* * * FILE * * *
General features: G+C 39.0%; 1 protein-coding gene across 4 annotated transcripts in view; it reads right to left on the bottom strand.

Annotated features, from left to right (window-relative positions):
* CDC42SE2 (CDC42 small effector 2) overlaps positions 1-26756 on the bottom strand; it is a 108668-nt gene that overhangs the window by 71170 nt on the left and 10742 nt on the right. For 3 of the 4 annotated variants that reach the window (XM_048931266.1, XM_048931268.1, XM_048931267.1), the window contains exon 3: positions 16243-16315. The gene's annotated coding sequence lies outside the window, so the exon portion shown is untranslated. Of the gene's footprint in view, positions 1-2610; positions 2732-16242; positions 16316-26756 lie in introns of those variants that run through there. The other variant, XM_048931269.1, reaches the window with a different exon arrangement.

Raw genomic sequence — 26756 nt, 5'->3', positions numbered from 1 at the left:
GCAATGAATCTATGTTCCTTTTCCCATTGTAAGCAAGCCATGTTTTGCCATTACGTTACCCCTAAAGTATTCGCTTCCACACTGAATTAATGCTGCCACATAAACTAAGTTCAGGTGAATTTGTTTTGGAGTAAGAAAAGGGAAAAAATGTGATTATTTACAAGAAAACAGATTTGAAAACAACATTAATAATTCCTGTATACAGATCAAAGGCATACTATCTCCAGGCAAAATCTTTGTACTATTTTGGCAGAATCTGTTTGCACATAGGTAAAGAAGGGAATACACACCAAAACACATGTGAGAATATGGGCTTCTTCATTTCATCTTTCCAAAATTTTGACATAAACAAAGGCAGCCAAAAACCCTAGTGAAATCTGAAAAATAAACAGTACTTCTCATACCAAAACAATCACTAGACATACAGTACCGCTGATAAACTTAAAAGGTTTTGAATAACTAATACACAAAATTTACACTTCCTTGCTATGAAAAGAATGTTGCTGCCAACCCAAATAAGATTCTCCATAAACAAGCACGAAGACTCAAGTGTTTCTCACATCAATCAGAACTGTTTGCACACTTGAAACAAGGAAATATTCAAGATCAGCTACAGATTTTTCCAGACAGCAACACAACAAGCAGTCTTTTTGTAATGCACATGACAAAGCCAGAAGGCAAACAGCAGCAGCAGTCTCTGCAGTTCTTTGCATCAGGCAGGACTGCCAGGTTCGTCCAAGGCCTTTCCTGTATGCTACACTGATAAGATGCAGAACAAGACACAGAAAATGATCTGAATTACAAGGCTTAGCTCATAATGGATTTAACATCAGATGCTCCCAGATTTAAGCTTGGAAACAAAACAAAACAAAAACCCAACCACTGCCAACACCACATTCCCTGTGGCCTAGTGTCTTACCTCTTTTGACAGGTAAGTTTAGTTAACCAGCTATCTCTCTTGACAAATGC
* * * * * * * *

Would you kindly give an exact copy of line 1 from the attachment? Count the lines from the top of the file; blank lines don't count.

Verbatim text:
General features: G+C 39.0%; 1 protein-coding gene across 4 annotated transcripts in view; it reads right to left on the bottom strand.